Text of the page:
Learning: The Factory Model versus the Flow


Reposted from Creative by Nature:

The flow experience is intrinsically rewarding, sometimes transcendent. There’s a sense of timelessness and deep connectedness with the activity and context, as our full attention is given to the task at hand. Motivational researcher Carol Dweck talks about such experiences as evidence of a “growth mindset,” a positive attitude toward learning that leads to even more practice time, and greater skill development.

Unfortunately, most schools were not created to promote flow experiences, growth orientations or mastery learning. Our modern school systems were designed at the request of wealthy industrialists in the early part of the 20th century, using what is called the “factory model” of education. The purpose was to create good workers, teach children how to work hard, follow instructions and obey authority. Factory-style schools were modeled on industrial production systems and set up as “selection” and sorting systems for children. Teachers would provide information and then assess everyone at the same time in order to locate those children who demonstrated the highest levels of ability on written tests- not to provide meaningful experiences and skill development for all students.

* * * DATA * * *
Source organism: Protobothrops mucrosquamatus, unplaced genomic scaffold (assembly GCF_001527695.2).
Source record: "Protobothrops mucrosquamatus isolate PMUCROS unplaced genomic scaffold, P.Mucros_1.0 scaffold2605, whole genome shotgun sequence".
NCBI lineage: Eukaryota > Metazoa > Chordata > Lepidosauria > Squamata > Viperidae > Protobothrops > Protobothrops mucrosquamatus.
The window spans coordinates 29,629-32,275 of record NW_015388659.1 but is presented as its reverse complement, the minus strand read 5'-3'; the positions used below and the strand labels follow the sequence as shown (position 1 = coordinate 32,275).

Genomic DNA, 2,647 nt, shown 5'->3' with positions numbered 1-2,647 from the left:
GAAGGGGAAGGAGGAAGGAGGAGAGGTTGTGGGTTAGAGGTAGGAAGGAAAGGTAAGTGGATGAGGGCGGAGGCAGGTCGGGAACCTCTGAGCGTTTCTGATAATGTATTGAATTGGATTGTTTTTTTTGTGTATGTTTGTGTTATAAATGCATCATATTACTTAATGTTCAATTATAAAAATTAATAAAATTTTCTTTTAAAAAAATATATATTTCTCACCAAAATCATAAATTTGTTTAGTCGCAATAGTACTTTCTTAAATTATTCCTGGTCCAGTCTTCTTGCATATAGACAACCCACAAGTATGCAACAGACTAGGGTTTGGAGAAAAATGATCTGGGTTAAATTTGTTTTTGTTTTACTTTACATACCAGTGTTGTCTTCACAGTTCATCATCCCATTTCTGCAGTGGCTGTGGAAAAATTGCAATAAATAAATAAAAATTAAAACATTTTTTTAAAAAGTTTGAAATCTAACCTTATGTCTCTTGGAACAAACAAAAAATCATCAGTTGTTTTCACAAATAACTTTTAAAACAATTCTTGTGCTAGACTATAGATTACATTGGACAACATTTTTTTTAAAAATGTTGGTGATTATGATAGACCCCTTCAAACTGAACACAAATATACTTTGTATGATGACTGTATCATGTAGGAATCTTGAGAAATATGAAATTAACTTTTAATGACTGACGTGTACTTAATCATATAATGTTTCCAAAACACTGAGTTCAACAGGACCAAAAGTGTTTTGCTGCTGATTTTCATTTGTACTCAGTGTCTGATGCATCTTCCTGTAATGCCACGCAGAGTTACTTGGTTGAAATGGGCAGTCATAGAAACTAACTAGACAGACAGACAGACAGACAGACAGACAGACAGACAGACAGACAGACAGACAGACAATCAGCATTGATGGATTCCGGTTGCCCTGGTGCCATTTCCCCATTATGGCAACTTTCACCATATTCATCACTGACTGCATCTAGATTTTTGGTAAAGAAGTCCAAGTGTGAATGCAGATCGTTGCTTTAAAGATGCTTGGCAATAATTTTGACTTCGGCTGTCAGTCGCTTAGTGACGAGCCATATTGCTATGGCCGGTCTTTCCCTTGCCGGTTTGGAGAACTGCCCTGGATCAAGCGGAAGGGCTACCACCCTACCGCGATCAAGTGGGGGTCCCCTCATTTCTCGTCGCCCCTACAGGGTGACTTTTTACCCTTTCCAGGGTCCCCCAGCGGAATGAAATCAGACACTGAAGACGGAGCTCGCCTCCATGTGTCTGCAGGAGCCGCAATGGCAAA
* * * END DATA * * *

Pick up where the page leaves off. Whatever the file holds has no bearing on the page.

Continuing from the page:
In such environments many students will naturally feel discouraged, especially those who receive low test scores. They often feel anxiety, lose confidence and interest. Once they “turn off” and no longer pay attention they experience boredom. After that, they will try to avoid that subject area rather than spend any extra time with it. The factory model was designed to sort children into social classes, to create “winners” and “losers.” Those who continuously failed would eventually “drop out” or leave school without coming even close to developing their full potential.

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